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  3. Solderless Atari Lynx LCD mod from BennVenn that installs within 5 minutes

Back in June 2019, we looked at a new LCD mod kit from BennVenn that dramatically lowered the cost of modding a Lynx and delivered the same kind of crisp quality graphics you would expect from a modern console (well as much as you can get from Lynx's 160x102 resolution anyway!) Forward a year and a half later and BV has re-released the same mod kit, but in a package that does not require any soldering! So if you want to modify your Lynx but haven't got the skills with the soldering iron, or you just want a super quick LCD mod kit install, you have to get one of these.

This kit can literally be installed in 5 minutes and all you need is a screwdriver (both Phillips and flat head) and side cutters. The Atari Gamer LCD bracket is included in the kit too, so you don't have to buy that separately any more. We weren't expecting the install to be so easy, but it really was. So lets see what's involved...

Installation🕸


We won't go into details of how to disassemble a Lynx because that's been covered here already - introduction and case disassembly. In a nutshell, you have to remove the rubber grips from the rear of the Lynx, unscrew the 4 screws (2 under each rubber grip), open the shell and unscrew the battery compartment. After that is done, disconnect the ribbon cables for the buttons and the original screen and unscrew the old screen.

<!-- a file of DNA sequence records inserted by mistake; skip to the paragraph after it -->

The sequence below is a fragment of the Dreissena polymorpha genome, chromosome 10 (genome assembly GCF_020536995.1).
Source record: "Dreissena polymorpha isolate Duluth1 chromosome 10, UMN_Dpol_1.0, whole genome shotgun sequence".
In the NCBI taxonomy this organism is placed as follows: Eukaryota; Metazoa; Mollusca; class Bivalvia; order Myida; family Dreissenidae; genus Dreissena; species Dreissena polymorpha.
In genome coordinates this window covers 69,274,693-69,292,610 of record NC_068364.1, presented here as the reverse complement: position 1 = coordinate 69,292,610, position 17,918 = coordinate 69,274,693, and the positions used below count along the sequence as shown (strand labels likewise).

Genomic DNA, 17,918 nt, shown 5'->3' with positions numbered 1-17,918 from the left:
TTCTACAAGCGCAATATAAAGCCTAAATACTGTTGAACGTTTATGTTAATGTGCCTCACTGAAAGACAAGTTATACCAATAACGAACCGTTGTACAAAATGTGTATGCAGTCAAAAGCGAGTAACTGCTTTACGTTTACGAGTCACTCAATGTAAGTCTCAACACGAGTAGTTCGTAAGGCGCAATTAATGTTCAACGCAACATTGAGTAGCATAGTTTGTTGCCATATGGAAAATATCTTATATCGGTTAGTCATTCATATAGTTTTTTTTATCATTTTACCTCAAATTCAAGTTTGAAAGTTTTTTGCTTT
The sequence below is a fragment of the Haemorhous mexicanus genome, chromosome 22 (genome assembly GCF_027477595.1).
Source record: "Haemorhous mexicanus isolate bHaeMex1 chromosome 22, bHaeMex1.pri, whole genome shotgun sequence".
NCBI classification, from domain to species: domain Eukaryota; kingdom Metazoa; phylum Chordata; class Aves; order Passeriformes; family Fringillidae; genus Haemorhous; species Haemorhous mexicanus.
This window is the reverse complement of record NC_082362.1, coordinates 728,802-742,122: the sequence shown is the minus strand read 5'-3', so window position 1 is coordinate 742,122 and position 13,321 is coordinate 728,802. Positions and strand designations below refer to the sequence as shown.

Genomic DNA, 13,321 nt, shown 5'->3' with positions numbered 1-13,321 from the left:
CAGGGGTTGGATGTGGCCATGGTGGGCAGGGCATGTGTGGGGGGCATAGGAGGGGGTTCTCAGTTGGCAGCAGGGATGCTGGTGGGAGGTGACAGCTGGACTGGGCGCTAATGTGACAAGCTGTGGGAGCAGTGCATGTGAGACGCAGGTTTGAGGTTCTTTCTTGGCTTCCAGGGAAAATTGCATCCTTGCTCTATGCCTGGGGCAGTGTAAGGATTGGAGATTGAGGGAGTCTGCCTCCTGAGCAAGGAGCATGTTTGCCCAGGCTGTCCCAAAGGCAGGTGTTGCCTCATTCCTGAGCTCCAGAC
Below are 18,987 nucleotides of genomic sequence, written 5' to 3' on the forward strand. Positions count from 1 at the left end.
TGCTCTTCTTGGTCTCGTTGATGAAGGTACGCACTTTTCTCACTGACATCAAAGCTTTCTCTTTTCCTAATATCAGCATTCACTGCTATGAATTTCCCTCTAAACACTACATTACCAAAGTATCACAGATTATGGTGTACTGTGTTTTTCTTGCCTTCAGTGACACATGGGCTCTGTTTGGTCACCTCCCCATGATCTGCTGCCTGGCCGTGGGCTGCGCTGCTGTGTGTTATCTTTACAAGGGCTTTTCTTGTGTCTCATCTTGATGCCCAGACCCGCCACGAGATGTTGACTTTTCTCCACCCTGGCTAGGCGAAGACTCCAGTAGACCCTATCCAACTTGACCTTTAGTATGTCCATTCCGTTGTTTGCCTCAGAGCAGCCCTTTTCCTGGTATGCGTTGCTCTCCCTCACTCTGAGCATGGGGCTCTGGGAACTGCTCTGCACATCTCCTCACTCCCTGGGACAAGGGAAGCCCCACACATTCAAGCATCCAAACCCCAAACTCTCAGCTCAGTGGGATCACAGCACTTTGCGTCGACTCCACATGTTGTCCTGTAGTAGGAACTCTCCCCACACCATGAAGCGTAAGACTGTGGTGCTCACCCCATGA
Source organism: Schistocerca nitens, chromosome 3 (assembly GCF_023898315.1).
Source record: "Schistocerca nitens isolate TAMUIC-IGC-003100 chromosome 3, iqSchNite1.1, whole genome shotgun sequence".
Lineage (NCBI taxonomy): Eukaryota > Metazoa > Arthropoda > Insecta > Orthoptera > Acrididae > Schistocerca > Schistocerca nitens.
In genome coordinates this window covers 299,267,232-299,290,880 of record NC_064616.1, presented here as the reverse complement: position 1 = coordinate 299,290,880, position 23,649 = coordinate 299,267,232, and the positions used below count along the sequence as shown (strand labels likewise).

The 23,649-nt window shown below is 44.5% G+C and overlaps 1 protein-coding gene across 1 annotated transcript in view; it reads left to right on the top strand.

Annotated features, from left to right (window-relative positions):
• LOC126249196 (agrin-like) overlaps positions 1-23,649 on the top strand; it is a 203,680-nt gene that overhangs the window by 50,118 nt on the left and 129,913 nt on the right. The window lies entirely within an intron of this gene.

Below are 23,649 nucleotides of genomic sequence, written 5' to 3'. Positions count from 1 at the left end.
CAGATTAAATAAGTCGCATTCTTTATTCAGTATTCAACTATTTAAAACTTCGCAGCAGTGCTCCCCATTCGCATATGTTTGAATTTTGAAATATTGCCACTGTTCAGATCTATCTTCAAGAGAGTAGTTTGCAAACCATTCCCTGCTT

Place the new LCD into the Lynx and then position our Atari Gamer bracket around the screen, lining it up with the screw holes in the Lynx shell. Use the original screws to secure it in place (yes our Lynx was missing a screw).

Next the L17 coil needs to be removed from the Lynx motherboard. You may be able to do it with just the side cutters, but it was easier to use a small flathead screwdriver to lift up the coil slightly, then snip one of its legs off, then rock the other leg until it snapped off from friction. No need to de-solder either, just cut it off and the high voltage circuit that's used by the original screen on the Lynx will be disabled. Easy.

You can now plug the ribbon cable that comes with the LCD kit into the Lynx motherboard. Be sure to push it in firmly until it clicks into place, then lock the socket by pushing down on its sides. It should not be possible to pull the ribbon cable out of the socket now. Re-connect the ribbon cable for the buttons (the grey one). Now comes a tricky bit...the Lynx motherboard needs to be turned over so that the LCD ribbon can be connected to the back of the LCD. You can either use tweezers or try and do it by hand, just make sure that the lock on the LCD board is in the open position first. Once you position the ribbon, you can push the locking flap down to secure it.

That's it! Your Lynx should now have a brand new, high quality LCD screen with amazing graphics. Here's what the original and the new screens look like (we didn't remove the plastic protector on the screen, which is washing out some colours, whoops, will have to open up the Lynx again and remove it!)